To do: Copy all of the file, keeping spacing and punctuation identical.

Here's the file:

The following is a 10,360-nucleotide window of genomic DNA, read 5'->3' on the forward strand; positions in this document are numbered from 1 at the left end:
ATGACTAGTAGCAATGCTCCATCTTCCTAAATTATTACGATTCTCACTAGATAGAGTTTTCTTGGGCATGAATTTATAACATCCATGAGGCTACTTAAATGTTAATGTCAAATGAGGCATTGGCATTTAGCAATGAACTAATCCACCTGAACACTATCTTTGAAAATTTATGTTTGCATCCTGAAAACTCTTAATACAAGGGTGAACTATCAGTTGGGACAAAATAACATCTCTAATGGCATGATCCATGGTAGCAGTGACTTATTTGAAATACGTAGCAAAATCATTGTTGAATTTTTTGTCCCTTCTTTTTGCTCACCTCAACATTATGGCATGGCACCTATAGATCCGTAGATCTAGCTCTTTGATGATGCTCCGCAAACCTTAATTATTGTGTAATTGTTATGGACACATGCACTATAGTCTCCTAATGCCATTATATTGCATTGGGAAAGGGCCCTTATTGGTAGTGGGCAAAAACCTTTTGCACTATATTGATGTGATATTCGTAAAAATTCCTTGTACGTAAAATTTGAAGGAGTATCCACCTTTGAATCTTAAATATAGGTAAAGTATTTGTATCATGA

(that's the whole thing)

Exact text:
The following is a 10,360-nucleotide window of genomic DNA, read 5'->3' on the forward strand; positions in this document are numbered from 1 at the left end:
ATGACTAGTAGCAATGCTCCATCTTCCTAAATTATTACGATTCTCACTAGATAGAGTTTTCTTGGGCATGAATTTATAACATCCATGAGGCTACTTAAATGTTAATGTCAAATGAGGCATTGGCATTTAGCAATGAACTAATCCACCTGAACACTATCTTTGAAAATTTATGTTTGCATCCTGAAAACTCTTAATACAAGGGTGAACTATCAGTTGGGACAAAATAACATCTCTAATGGCATGATCCATGGTAGCAGTGACTTATTTGAAATACGTAGCAAAATCATTGTTGAATTTTTTGTCCCTTCTTTTTGCTCACCTCAACATTATGGCATGGCACCTATAGATCCGTAGATCTAGCTCTTTGATGATGCTCCGCAAACCTTAATTATTGTGTAATTGTTATGGACACATGCACTATAGTCTCCTAATGCCATTATATTGCATTGGGAAAGGGCCCTTATTGGTAGTGGGCAAAAACCTTTTGCACTATATTGATGTGATATTCGTAAAAATTCCTTGTACGTAAAATTTGAAGGAGTATCCACCTTTGAATCTTAAATATAGGTAAAGTATTTGTATCATGA